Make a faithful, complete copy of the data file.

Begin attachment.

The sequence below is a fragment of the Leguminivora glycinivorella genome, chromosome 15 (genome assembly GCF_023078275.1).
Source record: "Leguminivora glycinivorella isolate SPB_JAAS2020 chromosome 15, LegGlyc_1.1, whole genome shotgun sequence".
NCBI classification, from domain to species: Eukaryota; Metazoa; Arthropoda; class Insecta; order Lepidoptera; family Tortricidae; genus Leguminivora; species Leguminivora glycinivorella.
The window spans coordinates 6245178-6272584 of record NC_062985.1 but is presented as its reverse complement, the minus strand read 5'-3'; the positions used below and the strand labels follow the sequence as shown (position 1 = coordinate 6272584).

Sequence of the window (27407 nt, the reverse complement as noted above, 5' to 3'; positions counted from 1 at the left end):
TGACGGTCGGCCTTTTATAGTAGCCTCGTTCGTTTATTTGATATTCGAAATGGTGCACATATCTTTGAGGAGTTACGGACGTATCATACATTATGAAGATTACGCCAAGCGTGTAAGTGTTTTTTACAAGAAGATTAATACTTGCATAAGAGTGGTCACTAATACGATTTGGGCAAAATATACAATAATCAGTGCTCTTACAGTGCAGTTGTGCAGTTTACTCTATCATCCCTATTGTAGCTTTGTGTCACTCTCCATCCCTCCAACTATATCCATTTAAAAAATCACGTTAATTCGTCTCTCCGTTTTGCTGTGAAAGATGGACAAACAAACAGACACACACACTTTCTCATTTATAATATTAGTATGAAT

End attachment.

The sequence below is a fragment of the Leguminivora glycinivorella genome, chromosome 15 (genome assembly GCF_023078275.1).
Source record: "Leguminivora glycinivorella isolate SPB_JAAS2020 chromosome 15, LegGlyc_1.1, whole genome shotgun sequence".
NCBI classification, from domain to species: Eukaryota; Metazoa; Arthropoda; class Insecta; order Lepidoptera; family Tortricidae; genus Leguminivora; species Leguminivora glycinivorella.
The window spans coordinates 6245178-6272584 of record NC_062985.1 but is presented as its reverse complement, the minus strand read 5'-3'; the positions used below and the strand labels follow the sequence as shown (position 1 = coordinate 6272584).

Sequence of the window (27407 nt, the reverse complement as noted above, 5' to 3'; positions counted from 1 at the left end):
TGACGGTCGGCCTTTTATAGTAGCCTCGTTCGTTTATTTGATATTCGAAATGGTGCACATATCTTTGAGGAGTTACGGACGTATCATACATTATGAAGATTACGCCAAGCGTGTAAGTGTTTTTTACAAGAAGATTAATACTTGCATAAGAGTGGTCACTAATACGATTTGGGCAAAATATACAATAATCAGTGCTCTTACAGTGCAGTTGTGCAGTTTACTCTATCATCCCTATTGTAGCTTTGTGTCACTCTCCATCCCTCCAACTATATCCATTTAAAAAATCACGTTAATTCGTCTCTCCGTTTTGCTGTGAAAGATGGACAAACAAACAGACACACACACTTTCTCATTTATAATATTAGTATGAAT